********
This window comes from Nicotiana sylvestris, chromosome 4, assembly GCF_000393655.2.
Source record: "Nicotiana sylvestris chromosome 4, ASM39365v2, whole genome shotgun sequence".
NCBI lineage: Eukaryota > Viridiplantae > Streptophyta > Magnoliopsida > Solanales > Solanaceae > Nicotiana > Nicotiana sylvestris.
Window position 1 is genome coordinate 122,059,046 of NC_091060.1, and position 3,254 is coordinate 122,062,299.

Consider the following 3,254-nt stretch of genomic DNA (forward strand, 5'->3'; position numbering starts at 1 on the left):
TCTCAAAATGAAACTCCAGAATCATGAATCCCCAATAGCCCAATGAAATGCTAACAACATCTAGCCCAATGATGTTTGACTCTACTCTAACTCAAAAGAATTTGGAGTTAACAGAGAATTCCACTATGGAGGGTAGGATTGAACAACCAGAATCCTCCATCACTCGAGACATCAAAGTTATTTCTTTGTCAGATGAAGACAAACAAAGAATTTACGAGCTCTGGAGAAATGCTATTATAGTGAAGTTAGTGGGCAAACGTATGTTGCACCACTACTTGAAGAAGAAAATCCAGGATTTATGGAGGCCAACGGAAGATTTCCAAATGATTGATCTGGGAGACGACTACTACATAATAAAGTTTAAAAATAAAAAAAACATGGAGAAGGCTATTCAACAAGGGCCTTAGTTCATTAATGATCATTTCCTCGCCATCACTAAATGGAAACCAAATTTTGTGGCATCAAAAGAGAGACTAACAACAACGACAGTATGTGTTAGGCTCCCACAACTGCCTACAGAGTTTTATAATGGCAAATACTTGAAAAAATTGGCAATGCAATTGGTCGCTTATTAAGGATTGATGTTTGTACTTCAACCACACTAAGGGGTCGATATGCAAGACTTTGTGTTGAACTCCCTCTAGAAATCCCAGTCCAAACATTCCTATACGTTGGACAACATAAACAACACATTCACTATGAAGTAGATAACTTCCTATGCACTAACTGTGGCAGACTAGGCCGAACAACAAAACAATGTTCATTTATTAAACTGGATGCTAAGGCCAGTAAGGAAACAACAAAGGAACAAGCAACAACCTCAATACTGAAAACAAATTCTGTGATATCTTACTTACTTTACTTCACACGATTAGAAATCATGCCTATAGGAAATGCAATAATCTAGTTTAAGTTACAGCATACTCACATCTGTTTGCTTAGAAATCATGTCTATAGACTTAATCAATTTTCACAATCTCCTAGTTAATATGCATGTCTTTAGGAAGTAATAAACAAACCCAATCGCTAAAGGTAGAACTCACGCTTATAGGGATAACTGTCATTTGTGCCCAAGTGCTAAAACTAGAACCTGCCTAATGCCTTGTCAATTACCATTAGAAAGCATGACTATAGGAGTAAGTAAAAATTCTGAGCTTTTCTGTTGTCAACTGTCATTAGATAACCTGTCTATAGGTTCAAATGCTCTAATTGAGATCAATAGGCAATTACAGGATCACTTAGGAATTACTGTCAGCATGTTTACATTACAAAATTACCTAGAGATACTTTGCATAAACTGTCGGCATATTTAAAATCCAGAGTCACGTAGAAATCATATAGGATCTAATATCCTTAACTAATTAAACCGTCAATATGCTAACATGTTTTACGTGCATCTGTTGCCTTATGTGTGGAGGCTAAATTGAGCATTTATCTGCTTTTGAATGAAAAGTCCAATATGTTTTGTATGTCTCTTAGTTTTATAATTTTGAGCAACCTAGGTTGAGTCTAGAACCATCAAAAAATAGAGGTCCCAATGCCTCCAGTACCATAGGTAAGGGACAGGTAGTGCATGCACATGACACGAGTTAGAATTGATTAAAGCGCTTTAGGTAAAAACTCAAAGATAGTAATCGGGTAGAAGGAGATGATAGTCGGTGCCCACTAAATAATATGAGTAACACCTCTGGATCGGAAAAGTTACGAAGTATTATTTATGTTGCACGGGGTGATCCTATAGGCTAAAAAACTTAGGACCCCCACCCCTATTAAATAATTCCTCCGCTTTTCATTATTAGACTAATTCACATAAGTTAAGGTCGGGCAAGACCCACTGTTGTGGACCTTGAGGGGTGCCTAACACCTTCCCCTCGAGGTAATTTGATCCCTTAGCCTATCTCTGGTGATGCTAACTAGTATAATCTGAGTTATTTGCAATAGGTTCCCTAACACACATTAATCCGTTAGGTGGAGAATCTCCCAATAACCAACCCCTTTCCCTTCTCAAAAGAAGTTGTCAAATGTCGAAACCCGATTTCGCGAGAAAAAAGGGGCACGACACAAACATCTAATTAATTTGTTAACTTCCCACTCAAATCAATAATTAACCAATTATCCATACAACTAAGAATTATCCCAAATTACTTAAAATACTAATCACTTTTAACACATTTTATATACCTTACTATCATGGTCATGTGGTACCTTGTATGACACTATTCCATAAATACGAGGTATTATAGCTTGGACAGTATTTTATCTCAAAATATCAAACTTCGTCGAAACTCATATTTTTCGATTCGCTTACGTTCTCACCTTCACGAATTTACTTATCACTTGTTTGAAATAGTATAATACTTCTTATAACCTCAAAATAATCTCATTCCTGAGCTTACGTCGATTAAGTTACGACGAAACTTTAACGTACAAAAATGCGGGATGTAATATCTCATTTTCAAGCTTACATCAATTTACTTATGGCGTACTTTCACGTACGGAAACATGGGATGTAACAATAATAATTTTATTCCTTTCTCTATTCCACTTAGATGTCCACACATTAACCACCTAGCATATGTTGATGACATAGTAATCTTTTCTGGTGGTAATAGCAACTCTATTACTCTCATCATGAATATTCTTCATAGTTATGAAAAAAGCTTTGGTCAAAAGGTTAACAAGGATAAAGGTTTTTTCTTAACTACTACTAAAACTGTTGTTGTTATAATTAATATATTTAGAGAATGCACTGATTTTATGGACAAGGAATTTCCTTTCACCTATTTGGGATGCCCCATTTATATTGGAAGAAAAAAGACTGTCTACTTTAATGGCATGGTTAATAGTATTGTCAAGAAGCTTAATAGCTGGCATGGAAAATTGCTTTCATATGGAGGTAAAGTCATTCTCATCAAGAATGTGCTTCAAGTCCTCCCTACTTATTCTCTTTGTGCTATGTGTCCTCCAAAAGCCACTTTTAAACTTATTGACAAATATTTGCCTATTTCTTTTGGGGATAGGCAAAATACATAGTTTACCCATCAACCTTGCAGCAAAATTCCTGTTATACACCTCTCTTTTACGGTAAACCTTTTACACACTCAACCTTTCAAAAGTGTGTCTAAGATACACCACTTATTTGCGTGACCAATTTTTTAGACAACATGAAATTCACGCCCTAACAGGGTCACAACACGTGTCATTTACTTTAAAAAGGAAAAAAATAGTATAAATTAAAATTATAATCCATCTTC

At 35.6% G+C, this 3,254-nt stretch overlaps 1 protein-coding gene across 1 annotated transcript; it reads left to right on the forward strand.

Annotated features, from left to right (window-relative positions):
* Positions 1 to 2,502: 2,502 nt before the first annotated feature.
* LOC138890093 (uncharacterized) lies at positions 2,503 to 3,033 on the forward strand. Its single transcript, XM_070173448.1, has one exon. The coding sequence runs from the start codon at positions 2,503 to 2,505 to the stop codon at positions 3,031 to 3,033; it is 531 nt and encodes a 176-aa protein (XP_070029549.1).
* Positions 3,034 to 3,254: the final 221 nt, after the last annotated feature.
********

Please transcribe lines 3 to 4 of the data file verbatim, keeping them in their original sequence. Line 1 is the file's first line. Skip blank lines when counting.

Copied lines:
NCBI lineage: Eukaryota > Viridiplantae > Streptophyta > Magnoliopsida > Solanales > Solanaceae > Nicotiana > Nicotiana sylvestris.
Window position 1 is genome coordinate 122,059,046 of NC_091060.1, and position 3,254 is coordinate 122,062,299.